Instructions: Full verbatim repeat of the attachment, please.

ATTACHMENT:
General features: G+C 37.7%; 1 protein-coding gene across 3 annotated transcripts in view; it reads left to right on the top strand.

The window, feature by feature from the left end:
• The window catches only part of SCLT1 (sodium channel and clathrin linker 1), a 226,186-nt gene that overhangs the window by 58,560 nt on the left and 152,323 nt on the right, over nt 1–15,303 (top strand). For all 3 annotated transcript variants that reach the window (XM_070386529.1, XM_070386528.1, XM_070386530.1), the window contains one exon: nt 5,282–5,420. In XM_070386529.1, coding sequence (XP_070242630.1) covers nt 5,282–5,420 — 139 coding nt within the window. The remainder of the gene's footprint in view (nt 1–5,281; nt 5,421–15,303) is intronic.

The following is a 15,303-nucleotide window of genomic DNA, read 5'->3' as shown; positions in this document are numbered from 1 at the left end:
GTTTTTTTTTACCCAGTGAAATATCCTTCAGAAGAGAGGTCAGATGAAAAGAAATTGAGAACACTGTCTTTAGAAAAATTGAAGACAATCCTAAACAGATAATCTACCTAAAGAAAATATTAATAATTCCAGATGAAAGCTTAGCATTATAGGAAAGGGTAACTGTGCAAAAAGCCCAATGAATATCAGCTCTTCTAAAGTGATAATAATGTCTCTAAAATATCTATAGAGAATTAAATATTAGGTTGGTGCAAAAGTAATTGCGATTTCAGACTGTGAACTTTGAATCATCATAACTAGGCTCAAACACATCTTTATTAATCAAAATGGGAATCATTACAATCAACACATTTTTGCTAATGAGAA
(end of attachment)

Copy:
General features: G+C 37.7%; 1 protein-coding gene across 3 annotated transcripts in view; it reads left to right on the top strand.

The window, feature by feature from the left end:
• The window catches only part of SCLT1 (sodium channel and clathrin linker 1), a 226,186-nt gene that overhangs the window by 58,560 nt on the left and 152,323 nt on the right, over nt 1–15,303 (top strand). For all 3 annotated transcript variants that reach the window (XM_070386529.1, XM_070386528.1, XM_070386530.1), the window contains one exon: nt 5,282–5,420. In XM_070386529.1, coding sequence (XP_070242630.1) covers nt 5,282–5,420 — 139 coding nt within the window. The remainder of the gene's footprint in view (nt 1–5,281; nt 5,421–15,303) is intronic.

The following is a 15,303-nucleotide window of genomic DNA, read 5'->3' as shown; positions in this document are numbered from 1 at the left end:
GTTTTTTTTTACCCAGTGAAATATCCTTCAGAAGAGAGGTCAGATGAAAAGAAATTGAGAACACTGTCTTTAGAAAAATTGAAGACAATCCTAAACAGATAATCTACCTAAAGAAAATATTAATAATTCCAGATGAAAGCTTAGCATTATAGGAAAGGGTAACTGTGCAAAAAGCCCAATGAATATCAGCTCTTCTAAAGTGATAATAATGTCTCTAAAATATCTATAGAGAATTAAATATTAGGTTGGTGCAAAAGTAATTGCGATTTCAGACTGTGAACTTTGAATCATCATAACTAGGCTCAAACACATCTTTATTAATCAAAATGGGAATCATTACAATCAACACATTTTTGCTAATGAGAA